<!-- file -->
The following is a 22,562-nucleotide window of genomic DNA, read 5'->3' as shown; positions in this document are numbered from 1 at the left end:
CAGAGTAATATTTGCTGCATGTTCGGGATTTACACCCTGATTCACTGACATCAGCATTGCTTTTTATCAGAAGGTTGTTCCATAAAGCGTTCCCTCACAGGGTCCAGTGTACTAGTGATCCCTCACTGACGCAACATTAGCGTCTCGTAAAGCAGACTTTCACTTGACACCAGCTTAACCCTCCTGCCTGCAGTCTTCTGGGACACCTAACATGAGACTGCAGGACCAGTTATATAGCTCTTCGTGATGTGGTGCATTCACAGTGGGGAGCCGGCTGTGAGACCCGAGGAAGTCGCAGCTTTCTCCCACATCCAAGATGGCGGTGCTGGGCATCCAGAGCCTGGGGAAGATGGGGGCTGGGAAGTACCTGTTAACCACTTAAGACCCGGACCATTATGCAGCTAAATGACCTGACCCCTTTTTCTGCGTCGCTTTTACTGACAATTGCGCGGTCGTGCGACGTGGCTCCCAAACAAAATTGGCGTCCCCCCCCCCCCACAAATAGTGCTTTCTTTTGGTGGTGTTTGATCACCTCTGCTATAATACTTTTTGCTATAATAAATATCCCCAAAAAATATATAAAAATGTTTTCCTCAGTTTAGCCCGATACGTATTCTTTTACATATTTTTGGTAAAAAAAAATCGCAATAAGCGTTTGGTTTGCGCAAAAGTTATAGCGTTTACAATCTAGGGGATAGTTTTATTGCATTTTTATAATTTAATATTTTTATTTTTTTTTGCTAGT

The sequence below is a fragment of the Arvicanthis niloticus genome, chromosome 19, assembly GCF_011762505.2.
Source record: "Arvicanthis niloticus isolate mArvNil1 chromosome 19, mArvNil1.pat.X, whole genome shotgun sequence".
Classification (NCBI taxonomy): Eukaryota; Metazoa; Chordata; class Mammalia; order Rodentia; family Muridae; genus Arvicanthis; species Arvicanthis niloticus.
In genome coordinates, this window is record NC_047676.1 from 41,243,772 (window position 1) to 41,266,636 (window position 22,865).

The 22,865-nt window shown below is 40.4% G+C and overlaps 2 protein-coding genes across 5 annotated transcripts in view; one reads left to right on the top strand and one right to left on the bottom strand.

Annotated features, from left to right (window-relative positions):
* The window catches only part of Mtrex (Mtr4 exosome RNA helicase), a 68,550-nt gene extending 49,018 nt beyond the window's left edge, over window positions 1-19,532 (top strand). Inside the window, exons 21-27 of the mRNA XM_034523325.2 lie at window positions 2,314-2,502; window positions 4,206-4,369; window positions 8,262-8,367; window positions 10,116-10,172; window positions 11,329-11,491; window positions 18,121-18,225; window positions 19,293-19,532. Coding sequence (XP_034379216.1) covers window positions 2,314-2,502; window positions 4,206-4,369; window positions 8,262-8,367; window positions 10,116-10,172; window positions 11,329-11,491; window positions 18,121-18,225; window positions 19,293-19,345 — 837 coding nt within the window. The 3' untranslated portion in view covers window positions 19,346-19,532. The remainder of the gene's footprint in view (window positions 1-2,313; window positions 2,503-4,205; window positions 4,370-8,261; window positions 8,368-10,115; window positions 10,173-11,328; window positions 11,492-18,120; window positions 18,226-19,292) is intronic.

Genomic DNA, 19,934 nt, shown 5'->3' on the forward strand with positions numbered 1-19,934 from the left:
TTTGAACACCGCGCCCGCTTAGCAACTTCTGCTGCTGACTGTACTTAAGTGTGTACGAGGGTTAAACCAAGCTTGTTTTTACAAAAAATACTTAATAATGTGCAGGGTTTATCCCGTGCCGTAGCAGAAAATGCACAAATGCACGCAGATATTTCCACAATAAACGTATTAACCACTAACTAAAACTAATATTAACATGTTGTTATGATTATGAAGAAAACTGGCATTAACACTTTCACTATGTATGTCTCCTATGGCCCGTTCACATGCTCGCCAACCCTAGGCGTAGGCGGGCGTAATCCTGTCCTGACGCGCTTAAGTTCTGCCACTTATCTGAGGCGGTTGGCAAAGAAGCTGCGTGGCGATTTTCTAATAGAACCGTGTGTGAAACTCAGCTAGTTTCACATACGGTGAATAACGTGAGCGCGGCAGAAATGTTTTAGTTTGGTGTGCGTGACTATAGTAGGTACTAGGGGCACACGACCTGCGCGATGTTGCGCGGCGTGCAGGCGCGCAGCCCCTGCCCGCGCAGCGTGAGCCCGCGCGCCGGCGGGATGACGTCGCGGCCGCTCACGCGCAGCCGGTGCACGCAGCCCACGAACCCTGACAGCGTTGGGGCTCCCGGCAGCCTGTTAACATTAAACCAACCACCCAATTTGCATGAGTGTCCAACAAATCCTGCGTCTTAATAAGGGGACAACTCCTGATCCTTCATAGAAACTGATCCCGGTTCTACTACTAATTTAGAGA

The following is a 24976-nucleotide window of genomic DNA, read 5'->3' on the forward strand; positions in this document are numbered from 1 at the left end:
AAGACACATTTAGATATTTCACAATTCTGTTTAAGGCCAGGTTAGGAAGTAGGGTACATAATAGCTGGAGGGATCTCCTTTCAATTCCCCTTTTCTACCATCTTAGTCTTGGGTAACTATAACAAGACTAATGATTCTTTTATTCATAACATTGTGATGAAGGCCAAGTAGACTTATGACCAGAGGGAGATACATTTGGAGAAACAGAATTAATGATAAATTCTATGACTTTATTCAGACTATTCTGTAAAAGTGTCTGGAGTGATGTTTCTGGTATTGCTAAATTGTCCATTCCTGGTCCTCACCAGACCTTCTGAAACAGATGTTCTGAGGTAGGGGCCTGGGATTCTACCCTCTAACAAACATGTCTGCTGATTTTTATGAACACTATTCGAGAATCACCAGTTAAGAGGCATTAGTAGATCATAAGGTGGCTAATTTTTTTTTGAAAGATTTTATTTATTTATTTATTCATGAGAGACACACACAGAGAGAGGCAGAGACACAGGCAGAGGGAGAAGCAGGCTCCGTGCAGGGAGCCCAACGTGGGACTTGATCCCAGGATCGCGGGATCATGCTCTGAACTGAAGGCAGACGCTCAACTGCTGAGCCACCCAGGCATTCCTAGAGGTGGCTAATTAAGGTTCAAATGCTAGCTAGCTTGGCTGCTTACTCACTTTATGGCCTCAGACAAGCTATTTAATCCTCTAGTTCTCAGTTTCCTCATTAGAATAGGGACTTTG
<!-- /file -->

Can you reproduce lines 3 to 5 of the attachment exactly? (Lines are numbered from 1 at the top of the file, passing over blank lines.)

The sequence below is a fragment of the Arvicanthis niloticus genome, chromosome 19, assembly GCF_011762505.2.
Source record: "Arvicanthis niloticus isolate mArvNil1 chromosome 19, mArvNil1.pat.X, whole genome shotgun sequence".
Classification (NCBI taxonomy): Eukaryota; Metazoa; Chordata; class Mammalia; order Rodentia; family Muridae; genus Arvicanthis; species Arvicanthis niloticus.